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One of the manuscripts containing One Hundred Chapters

The Book of One Hundred Chapters (Стоглав, Stoglav) is a collection of decisions of the Russian church council of 1551 that regulated canon law and ecclesiastical life in the Tsardom of Russia, especially the everyday life and mores of the Russian clergy.[1]

The book is shaped in the form of answers to some 100 questions posed by Ivan IV of Russia. A constant theme running through the chapters is the Byzantine symphonia (harmony) between the 'priesthood' and the 'kingdom'.

The Book of Hundred Chapters canonized the native Muscovite rituals and practices at the expense of those accepted in Greece and other Orthodox countries. As a result this church code was never accepted by the Russian monks residing on Mount Athos.[2]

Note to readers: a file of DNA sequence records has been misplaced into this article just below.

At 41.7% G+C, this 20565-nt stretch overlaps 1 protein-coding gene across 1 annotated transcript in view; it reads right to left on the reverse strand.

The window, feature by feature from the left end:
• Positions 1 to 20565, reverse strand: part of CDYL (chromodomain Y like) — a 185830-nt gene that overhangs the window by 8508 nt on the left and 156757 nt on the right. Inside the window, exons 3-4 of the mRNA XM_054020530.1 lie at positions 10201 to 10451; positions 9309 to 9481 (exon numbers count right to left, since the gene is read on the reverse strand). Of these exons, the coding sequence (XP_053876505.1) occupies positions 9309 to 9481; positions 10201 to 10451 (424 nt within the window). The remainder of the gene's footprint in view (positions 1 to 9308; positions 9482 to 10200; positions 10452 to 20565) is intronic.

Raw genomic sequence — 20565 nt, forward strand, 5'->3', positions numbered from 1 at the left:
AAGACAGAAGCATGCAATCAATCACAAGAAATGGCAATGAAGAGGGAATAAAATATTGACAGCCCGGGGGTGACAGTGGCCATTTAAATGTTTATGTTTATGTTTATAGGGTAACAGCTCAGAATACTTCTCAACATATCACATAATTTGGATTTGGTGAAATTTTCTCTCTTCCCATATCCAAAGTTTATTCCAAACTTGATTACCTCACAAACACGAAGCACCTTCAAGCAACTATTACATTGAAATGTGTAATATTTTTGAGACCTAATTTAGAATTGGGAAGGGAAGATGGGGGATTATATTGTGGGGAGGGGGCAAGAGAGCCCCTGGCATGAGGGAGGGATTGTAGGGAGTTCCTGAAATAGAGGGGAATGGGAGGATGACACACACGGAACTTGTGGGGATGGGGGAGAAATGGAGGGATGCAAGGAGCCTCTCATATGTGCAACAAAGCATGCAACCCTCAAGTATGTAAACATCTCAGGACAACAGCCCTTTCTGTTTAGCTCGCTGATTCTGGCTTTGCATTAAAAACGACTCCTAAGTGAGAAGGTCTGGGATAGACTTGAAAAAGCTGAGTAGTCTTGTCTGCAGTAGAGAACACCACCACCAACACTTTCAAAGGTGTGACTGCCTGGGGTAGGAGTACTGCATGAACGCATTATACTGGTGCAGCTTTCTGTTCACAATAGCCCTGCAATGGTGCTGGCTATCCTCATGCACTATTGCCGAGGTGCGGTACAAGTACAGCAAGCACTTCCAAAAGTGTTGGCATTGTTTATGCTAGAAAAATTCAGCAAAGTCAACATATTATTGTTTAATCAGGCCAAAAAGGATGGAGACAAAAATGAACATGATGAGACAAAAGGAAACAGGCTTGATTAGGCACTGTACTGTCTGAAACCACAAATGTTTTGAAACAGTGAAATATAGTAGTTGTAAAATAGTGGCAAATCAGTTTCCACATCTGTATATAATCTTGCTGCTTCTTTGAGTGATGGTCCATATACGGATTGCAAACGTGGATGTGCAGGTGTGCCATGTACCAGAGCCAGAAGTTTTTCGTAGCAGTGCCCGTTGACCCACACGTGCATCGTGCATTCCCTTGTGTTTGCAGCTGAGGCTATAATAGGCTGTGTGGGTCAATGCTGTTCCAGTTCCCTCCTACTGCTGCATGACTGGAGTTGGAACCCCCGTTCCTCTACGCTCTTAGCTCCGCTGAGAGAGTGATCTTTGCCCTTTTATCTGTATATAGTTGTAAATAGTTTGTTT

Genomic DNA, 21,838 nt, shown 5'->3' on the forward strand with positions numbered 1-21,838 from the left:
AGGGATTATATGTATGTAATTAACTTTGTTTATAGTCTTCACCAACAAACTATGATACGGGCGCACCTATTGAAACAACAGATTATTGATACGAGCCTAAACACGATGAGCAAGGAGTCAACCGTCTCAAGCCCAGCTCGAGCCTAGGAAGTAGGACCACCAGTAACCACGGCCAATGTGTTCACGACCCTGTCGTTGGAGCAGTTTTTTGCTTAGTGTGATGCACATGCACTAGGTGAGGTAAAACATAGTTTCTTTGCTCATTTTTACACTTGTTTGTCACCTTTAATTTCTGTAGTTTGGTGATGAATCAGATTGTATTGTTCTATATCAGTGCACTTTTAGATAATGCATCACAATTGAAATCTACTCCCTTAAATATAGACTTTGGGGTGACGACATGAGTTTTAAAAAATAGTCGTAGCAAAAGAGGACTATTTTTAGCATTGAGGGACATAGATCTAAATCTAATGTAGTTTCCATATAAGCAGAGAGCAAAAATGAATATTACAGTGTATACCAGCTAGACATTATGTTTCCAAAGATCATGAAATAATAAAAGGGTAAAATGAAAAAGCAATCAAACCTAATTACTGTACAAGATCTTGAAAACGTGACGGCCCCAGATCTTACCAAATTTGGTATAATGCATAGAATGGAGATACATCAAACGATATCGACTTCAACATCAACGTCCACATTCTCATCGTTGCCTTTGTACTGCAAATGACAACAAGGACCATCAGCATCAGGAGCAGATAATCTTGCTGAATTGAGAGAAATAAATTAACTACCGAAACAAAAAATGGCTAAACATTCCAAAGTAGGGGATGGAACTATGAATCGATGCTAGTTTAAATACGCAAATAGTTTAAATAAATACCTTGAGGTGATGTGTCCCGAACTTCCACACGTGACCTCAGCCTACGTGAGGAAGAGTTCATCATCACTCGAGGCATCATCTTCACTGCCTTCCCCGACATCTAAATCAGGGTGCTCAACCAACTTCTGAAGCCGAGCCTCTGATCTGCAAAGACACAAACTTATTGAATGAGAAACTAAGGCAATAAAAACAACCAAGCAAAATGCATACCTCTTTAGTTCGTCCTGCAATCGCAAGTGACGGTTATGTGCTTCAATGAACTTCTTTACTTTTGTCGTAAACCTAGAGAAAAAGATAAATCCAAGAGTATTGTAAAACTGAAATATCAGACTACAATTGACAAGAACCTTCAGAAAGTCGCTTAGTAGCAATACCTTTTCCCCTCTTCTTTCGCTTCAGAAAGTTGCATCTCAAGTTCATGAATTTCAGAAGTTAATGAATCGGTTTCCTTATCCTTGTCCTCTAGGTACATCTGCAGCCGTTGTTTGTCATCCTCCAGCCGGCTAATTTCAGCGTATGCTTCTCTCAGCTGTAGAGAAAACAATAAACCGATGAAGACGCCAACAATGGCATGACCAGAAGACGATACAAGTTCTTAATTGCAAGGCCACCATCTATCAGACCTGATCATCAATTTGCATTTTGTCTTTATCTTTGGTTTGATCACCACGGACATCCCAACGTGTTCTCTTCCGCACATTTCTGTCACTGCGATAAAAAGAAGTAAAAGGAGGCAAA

In the mid-17th century, the Old Believers championed the Stoglav in order to undermine Patriarch Nikon's authority and his ecclesiastical reforms. The church council of 1667 condemned The Stoglav and its practices as heretical and banned the book from usage for 200 years.[3] This contributed to a great schism of the Russian church known as the Raskol.

There are at least 100 manuscripts of the Stoglav, all of them produced by the Old Believers. The official church historians of the 18th and 19th centuries (such as Platon Levshin) discarded these texts as spurious. Their authenticity was reasserted by historian Ivan Belyayev in 1863.[4]


  1. ^ Jack Kollmann. The Moscow Stoglav ('Hundred Chapters') Church Council of 1551 (Ph.D. diss., University of Michigan, Ann Arbor, 1978).
  2. ^ Steven Runciman. The Great Church in Captivity. Cambridge University Press, 1985. Page 329.
  3. ^ Cambridge History of Christianity: Volume 5, Eastern Christianity. Cambridge University Press, 2006. Page 320.
  4. ^